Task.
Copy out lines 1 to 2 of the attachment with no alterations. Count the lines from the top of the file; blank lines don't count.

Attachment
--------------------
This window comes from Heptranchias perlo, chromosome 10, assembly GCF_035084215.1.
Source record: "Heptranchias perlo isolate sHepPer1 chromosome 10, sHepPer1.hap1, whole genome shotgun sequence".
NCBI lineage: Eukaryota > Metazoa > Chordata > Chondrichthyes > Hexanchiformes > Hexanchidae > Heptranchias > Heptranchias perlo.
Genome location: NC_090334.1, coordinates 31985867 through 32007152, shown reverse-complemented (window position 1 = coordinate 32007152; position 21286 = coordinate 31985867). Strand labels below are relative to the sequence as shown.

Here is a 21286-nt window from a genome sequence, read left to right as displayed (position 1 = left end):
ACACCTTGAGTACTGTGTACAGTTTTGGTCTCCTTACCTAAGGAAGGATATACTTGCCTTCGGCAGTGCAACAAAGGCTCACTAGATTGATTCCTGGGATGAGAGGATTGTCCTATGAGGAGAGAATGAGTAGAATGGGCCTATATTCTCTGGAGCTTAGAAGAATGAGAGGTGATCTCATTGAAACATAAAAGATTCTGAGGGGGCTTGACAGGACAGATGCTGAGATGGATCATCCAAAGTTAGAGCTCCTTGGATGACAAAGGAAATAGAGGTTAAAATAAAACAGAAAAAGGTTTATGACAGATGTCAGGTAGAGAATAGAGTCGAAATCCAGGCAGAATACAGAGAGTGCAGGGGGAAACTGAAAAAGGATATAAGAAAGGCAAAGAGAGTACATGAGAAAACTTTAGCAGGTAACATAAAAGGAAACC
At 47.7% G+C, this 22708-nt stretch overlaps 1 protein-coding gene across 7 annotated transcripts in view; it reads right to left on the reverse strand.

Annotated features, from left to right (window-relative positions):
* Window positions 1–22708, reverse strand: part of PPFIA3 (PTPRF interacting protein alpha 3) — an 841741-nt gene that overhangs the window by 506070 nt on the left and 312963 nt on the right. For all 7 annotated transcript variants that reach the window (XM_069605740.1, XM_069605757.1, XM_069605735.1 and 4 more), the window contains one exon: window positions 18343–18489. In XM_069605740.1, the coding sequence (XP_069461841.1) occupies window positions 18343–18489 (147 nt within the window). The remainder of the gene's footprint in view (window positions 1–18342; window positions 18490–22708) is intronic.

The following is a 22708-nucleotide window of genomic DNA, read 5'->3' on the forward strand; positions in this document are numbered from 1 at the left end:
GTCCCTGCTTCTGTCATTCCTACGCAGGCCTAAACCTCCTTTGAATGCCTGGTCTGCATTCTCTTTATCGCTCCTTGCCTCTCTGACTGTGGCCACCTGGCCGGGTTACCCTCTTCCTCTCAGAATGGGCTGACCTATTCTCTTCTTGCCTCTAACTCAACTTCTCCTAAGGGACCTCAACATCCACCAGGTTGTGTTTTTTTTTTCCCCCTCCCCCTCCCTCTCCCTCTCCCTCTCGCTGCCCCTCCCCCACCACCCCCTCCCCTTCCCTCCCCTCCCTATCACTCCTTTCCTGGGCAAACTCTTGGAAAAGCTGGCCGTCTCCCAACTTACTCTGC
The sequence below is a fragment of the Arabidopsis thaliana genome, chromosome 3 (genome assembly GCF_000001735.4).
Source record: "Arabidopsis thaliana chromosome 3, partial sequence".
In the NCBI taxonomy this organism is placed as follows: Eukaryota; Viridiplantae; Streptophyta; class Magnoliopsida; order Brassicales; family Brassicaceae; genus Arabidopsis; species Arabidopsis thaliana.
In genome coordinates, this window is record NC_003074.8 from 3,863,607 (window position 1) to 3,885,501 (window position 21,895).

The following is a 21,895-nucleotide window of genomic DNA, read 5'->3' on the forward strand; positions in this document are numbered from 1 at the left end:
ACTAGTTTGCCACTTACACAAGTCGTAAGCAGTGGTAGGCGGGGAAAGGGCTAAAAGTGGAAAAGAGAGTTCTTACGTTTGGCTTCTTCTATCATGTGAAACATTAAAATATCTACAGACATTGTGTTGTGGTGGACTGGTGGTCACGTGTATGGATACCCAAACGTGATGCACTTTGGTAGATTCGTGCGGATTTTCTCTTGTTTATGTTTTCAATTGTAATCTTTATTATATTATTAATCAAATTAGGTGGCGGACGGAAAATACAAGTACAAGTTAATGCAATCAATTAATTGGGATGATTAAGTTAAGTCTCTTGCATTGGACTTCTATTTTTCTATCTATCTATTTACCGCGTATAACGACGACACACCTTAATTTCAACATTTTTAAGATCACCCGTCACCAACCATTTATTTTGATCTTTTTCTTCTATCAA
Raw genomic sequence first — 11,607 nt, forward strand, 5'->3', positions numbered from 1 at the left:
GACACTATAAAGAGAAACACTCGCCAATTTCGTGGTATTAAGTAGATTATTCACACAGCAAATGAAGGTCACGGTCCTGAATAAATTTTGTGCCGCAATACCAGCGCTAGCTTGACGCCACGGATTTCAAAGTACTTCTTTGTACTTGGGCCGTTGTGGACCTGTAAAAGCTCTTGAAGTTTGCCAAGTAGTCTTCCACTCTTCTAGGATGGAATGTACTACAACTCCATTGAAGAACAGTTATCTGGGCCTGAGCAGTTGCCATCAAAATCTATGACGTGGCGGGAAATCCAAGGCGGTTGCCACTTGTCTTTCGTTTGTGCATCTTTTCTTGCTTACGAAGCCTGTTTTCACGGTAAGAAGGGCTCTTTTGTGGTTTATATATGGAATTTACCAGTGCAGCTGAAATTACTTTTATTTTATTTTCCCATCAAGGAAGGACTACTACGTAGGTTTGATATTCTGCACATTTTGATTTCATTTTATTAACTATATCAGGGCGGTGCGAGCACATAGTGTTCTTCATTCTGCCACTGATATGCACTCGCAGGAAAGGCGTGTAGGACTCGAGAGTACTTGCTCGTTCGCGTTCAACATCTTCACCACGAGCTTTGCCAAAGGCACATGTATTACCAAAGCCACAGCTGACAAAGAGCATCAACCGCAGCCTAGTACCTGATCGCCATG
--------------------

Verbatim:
This window comes from Heptranchias perlo, chromosome 10, assembly GCF_035084215.1.
Source record: "Heptranchias perlo isolate sHepPer1 chromosome 10, sHepPer1.hap1, whole genome shotgun sequence".